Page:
Thursday, June 25, 2009

The King of Pop

Today was a strange day; Michael Jackson died. Even stranger - so did Farrah Fawcett. But she was before my time - I don't think I've even seen her in anything. Except on David Letterman when she was all wigged out and wacky.

But MJ. I wanted to marry him when I was two. I had a Mickey Mouse record player in my room and my parents had Thriller on vinyl. I would listen to it over and over and over. Apparently, I even wore one glove. When he came to perform at BC Place on the Jacksons' 1984 Victory Tour, my parents couldn't get tickets, but faithfully took me down to Vancouver to hang out outside of the stadium. I remember sitting on my dad's shoulders and listening to the music thumping from inside.

I used to videotape his appearances on awards shows, tributes and televised concerts and watch them over and over. Even when his albums HIStory, Scream and Invincible came out, I was at A&B Sound the first day to pick them up. I wish I had collected them all before now; I'm sure the prices will skyrocket and production will jumpstart again.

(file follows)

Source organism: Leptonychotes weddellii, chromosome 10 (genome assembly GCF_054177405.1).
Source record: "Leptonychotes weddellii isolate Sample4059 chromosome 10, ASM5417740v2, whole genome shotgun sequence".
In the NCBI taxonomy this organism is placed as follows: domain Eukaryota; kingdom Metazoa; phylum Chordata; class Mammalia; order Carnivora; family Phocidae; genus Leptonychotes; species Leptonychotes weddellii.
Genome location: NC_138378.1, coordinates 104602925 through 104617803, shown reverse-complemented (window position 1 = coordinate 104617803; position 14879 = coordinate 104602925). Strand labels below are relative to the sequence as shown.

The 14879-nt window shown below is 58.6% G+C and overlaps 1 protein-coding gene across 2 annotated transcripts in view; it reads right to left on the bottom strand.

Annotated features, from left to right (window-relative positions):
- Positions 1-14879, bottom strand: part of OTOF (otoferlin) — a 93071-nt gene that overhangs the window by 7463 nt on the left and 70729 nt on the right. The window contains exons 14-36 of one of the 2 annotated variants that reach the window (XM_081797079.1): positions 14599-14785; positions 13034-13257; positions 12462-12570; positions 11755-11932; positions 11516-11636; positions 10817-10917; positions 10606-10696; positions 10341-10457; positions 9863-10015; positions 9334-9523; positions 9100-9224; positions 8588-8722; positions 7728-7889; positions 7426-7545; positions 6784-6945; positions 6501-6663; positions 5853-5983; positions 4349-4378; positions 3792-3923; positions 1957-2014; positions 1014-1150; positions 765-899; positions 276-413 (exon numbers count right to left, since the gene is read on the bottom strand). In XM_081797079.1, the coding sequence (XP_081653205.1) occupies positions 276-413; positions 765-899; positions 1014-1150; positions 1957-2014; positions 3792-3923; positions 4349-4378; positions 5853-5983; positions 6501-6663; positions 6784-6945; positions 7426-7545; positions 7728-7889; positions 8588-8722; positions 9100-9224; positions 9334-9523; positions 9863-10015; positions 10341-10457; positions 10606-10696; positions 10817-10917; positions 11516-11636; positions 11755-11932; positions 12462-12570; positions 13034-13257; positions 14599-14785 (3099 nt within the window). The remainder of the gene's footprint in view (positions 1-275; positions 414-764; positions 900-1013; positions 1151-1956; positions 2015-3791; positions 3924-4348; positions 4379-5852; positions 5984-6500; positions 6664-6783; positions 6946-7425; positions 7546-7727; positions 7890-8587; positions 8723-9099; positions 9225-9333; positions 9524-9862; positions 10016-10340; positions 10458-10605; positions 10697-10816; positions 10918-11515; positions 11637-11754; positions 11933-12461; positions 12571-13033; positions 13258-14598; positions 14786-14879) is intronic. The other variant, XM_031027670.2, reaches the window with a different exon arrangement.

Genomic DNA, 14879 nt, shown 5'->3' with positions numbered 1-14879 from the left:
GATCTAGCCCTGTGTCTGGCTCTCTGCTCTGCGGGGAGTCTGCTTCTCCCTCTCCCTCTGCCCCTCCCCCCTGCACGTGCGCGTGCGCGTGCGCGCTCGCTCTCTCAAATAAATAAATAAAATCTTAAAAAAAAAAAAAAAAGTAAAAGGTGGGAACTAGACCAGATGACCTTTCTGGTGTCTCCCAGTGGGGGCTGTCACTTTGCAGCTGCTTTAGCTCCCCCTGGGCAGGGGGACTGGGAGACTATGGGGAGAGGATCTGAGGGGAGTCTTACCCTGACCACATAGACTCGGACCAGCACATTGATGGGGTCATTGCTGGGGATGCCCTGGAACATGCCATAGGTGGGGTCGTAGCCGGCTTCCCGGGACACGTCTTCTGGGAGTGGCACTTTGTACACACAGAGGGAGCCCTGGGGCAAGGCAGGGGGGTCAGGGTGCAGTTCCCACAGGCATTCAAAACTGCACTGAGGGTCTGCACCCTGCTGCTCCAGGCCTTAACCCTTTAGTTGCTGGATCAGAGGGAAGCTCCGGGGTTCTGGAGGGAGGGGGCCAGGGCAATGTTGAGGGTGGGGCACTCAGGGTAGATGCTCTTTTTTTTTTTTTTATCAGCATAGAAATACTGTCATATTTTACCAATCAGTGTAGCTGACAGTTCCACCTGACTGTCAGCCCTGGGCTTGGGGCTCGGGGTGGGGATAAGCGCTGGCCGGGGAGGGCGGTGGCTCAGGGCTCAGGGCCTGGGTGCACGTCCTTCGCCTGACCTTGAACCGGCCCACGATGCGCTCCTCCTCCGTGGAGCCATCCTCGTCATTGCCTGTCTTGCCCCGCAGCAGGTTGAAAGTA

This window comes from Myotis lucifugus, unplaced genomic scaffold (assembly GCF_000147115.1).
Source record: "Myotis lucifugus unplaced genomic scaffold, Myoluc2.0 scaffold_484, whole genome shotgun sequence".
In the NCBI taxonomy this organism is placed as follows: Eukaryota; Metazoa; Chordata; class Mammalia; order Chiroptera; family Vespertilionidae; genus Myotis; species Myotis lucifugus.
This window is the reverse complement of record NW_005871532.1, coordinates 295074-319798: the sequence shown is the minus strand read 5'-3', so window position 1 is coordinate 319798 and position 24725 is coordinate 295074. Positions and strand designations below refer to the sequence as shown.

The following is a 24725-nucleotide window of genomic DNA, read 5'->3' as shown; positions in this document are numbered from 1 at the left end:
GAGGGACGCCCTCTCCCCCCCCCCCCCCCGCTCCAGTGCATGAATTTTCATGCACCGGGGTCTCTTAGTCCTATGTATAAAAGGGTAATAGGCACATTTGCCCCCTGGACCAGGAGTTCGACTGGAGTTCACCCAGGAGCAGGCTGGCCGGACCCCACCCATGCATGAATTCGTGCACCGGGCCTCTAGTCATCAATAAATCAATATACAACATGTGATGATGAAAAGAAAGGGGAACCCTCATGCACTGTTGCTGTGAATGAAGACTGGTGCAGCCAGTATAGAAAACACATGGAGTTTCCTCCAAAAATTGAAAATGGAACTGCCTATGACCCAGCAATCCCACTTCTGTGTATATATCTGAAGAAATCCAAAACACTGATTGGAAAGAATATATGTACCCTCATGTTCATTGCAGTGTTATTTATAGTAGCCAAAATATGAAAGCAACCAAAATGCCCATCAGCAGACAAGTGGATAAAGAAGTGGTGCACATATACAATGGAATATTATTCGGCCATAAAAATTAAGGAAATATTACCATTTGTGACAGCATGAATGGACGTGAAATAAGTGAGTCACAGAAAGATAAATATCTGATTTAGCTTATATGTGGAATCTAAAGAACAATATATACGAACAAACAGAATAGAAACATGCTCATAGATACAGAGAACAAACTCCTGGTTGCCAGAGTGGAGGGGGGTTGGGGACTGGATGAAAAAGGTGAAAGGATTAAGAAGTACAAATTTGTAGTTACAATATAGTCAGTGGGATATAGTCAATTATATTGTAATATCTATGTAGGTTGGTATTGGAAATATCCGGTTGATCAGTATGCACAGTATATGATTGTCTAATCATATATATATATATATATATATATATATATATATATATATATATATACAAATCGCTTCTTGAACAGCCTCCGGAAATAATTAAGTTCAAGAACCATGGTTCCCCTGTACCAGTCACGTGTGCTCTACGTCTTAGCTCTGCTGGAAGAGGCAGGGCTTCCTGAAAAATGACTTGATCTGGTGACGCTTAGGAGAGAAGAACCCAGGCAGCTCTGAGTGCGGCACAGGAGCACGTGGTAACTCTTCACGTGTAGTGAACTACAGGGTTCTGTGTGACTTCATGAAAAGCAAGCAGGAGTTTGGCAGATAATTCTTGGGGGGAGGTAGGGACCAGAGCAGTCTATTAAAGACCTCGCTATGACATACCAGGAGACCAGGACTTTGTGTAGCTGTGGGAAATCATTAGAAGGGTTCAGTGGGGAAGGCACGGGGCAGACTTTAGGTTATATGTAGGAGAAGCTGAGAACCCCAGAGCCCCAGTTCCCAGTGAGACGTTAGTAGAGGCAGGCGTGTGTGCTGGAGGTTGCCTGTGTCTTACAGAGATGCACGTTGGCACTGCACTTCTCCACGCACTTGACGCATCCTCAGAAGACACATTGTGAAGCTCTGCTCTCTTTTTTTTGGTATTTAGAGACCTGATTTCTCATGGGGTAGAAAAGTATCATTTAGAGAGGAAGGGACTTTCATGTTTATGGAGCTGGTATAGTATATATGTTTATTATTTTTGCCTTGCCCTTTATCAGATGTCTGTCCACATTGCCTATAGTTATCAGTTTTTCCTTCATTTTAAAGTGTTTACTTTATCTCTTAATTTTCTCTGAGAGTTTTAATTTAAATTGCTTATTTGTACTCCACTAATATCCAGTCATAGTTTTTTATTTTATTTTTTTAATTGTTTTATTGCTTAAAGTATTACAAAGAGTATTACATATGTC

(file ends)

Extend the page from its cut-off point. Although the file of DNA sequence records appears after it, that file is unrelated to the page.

I wrote in my baby journal organizer today that he had passed, and told my unborn baby that the Elvis of my generation had died. I will buy a paper tomorrow and keep it (if I can get my hands on one) to show him/her. I also wrote that I would share his music with him/her when they are old enough to appreciate it. If my parents had done this for me with the Beatles, I would know a lot more about them.

Anyway, even though he became strange and lost as he aged, Michael Jackson was simply a product of a very sad and, I'm sure, lonely childhood. I guess I'm one of those people that is choosing to overlook all the not-so-nice areas of his life that some people might point out and use to say, "Good riddance." We are all products of our past experiences, and he is no different. Regardless of his mistakes, you can't get around the profound influence he had on the world of pop, dance and video.

Rest in peace, Michael Jackson.

1 comment:

  1. The Elvis of our generation... that's so true Meg. I too felt so sad for him when he was alive, but loved his music. Especially the album Thriller. I think he was very misunderstood. As most people are.